Exotic Sheep breeds are mainly brought to India to improve the Wool quality and quantity, along with increase mutton production by crossing with local sheep. In most of the cases, the exotic breeds are performing fairly well than crossbreeds. Most of the breeders are raising exotic sheep breeds as local breeds, they are accustomed well to Indian conditions.
Exotic Breeds of Sheep in India are mainly classified into
- Fine Wool Breeds
- Mutton Breeds
- Dual-purpose Breeds
- Pelt Breeds
Fine Wool Breeds
The fine wool breeds produce fine and crimpy wool. Their fleece is heavy, dense, and of good quality. Of the exotic fine wool breeds imported in India, Rambouillet and Merinos have done relatively better as purebreds. Their crosses with the indigenous breeds, however, have not shown any difference in wool production and quality.
1. Merino: The word Merino is derived from an early day royal officer of Spain, called the Merino, whose duty was to assign the various migratory flocks of the country to their respective grazing grounds.
The origin of most fine wooled breeds traces to the Spanish Merino type. Selection within the Merino group has resulted in a large variety of breeds and strains. In addition, the Merino has been widely used in the development of many other crossbred wool breeds.
The Merino is a thin tailed, fine wooled breed that favors the aridity of the environment. Because of their banding instinct, they are easy to herd. They are good grazers and are able to forage over large areas of poor grasslands.
Merinos in general have strong constitutions and are noted for hardiness and longevity. Their face and legs are white and the skin is pink. Rams mostly have
heavy spiral horns, whereas the ewes are polled. The head and legs are generally covered by wool. They have long been bred for wool. production and do not carry the straight line and compactness of the mutton breeds.
Mature rams weigh some 75 kg and the ewes 65 kg. Ram’s height is about 70 cm and that of ewes 60 cm.
Fleece yield varies widely depending on environmental conditions and time of breeding but averages 4.5 kg for rams and 3.4 kg for ewes. The staple length is 5-10 cm.
The Merino tends to be a seasonal breeder and this limitation results in general low prolificacy and poor lamb drop. India has imported Soviet Merinos from the USSR which are of Stavropol and Grozny strains. These have more grease in the fleece, larger skin folds, and close face or a larger quantity of wool on the face resulting in coverage of the eyes which are not desirable characters.
Australian Merinos have been selected against these characters. They have lesser grease in the fleece, smaller skin folds, and have an open face. However, because of the ban on export India has not been able to import Australian Merinos.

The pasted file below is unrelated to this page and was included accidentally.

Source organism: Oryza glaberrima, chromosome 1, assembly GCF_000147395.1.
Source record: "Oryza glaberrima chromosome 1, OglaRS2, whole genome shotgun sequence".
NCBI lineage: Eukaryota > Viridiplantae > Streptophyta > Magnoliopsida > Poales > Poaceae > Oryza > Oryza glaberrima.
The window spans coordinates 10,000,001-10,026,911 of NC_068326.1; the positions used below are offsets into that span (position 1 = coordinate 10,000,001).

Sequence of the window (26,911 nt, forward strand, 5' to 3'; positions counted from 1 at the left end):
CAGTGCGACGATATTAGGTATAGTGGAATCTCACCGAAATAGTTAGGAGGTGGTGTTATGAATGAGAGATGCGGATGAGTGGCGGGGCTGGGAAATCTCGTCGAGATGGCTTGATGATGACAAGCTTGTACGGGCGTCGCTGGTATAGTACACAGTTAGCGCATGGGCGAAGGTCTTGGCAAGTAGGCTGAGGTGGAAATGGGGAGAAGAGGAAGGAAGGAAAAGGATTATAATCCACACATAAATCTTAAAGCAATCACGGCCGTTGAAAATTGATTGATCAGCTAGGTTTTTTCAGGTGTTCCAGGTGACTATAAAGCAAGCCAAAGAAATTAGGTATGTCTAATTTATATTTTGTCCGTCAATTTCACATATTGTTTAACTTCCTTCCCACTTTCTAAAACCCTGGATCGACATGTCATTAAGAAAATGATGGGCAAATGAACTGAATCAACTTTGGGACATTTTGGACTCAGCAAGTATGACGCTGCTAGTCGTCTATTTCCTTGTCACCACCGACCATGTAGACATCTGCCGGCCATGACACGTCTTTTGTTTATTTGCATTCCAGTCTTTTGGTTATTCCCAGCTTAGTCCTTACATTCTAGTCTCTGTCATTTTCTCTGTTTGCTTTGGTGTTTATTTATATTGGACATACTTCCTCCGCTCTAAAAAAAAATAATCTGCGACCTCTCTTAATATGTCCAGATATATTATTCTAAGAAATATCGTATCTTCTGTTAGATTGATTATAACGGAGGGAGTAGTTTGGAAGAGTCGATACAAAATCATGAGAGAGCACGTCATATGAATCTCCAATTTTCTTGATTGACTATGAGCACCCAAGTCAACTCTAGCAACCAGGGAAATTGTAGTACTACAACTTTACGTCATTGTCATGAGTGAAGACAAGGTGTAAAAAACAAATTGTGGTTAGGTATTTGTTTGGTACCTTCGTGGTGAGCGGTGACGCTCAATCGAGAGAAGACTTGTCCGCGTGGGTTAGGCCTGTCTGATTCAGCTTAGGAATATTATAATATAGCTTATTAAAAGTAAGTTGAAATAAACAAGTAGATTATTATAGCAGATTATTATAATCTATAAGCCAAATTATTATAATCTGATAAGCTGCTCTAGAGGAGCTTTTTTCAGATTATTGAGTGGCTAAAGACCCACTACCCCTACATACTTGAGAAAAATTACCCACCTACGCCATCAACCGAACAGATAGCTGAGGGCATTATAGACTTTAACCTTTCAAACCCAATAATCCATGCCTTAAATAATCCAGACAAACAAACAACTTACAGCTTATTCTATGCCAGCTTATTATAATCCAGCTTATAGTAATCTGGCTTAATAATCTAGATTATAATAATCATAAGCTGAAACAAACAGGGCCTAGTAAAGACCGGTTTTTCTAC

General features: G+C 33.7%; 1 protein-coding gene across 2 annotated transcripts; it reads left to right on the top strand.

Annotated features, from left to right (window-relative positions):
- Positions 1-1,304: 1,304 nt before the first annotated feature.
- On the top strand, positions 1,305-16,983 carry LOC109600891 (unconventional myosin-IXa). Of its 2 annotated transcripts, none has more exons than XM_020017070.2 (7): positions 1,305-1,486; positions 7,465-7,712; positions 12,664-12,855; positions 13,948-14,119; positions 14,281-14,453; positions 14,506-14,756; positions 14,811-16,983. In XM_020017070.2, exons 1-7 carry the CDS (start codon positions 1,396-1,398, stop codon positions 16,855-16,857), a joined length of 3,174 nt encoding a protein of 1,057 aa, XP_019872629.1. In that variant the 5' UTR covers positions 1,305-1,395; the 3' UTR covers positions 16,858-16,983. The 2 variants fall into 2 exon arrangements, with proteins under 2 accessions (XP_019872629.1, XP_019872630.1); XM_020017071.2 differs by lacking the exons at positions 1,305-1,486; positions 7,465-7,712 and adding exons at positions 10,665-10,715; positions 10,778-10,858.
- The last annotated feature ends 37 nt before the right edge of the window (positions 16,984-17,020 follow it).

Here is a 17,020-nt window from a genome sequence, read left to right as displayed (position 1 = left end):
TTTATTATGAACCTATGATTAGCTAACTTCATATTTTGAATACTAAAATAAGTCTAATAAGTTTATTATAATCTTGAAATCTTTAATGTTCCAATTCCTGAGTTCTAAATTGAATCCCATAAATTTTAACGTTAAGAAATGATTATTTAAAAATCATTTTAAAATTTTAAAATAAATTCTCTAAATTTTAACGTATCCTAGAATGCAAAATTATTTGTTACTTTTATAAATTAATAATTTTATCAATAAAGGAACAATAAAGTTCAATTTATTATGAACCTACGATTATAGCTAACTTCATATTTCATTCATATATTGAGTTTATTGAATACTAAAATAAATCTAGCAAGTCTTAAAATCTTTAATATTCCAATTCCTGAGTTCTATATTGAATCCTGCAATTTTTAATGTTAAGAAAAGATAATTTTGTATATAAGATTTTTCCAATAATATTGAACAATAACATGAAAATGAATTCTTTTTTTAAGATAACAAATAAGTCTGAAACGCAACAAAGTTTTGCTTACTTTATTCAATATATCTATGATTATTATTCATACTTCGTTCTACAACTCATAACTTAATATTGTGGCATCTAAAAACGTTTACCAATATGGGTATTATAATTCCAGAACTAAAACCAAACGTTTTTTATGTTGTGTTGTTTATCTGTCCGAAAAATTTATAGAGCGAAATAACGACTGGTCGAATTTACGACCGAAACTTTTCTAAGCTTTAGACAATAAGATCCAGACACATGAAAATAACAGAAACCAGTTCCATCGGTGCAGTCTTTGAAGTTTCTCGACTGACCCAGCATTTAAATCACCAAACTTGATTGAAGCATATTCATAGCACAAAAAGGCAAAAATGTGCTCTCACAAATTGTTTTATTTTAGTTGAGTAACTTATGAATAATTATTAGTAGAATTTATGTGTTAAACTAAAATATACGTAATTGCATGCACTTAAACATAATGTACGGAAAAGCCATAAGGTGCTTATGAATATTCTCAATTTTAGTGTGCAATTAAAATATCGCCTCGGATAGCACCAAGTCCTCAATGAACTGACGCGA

2. Rambouillet: The Rambouillet is a descendant of the old Spanish Merino. It was developed as a breed in France.
There are two types of Rambouillets, determined by the skin folds.
The B-type has lost much of its popularity and has largely disappeared. The C-type consistently improved for both meat and fleece is enjoying the greatest popularity. Modern Rombouilleis are large, rugged, fast-growing sheep.
They are almost free from skin folds, of acceptable mutton conformation although not equal to the mutton breeds, and are good wool producers. The wool is of long-staple, fair density, uniformity, and moderate shrinkage. The rams may have large spiral horns or are polled. The ewes are polled. They have large heads with white hair around the nose and ears. The face and legs are white, the skin is pink. The ewes are good mothers, quite prolific, and are unequaled for range qualities.
Mature rams in good condition and full fleece weigh from 100 to 125 kg and ewes from 60 to 90 kg. India has imported the majority of Rambouillet from Texas (USA). The Rambouillet as purebreds and in crosses with Indian breeds have generally performed better than Russian Merinos.
3. Polworth: The Polworth breed originated at Tamdwamcoort in Victoria. It was evolved by mating first cross Lincoln Merino ewes with Merino rams. The come back progeny of this mating was interbred and eventually, the Polworth breed was established.
The animals resemble a plain bodied, extra-long-stapled wool, Merino. They have a fairly level frame, clear eyes, soft face, pink nose but sometimes mottled, and are free from skin folds. They may be horned or polled.
Although the animals are bulky in appearance, yet they are neat and have symmetrical lines. Their fleece is of even quality, of about 58s count and the average length of the staple is not less than 10 cm. The value of the fleece runs very close to Merino. They produce mutton of the most desirable quality.
Specialized mutton breeds that mature fast, have high prolificacy, higher body weight gains, high feed conversion, high carcass yield, and produce good quality mutton, have been developed. These are generally maintained under more intensive management, unlike the apparel wool sheep. India has from time to time imported these mutton sheep breeds mostly from the UK and other countries to improve mutton production in indigenous breeds. Read also 10 Most Popular Sheep Breeds raised for Meat.
1. Suffolk: Suffolk was developed in Suffolk, Essex, and Norfolk countries in south-eastern England. The breed originated by the mating of the Norfolk an old native strain with the rams of dark-faced Southdown breed. They have straight legs and are of large size.
Its very black face, ears, and legs are the commanding characteristics. The head and ears are entirely free from wool and black hair extends to a line on the back of the base of the ears. There is no wool below the knees and hocks. The breed is also noted for its alertness and activity. Both rams and ewes are polled although the males frequently have scuts.
The fleece is moderately short, dense, and fine with 56s or 58s counts. The greasy wool yield is 2.75 to 3.25 kg annually.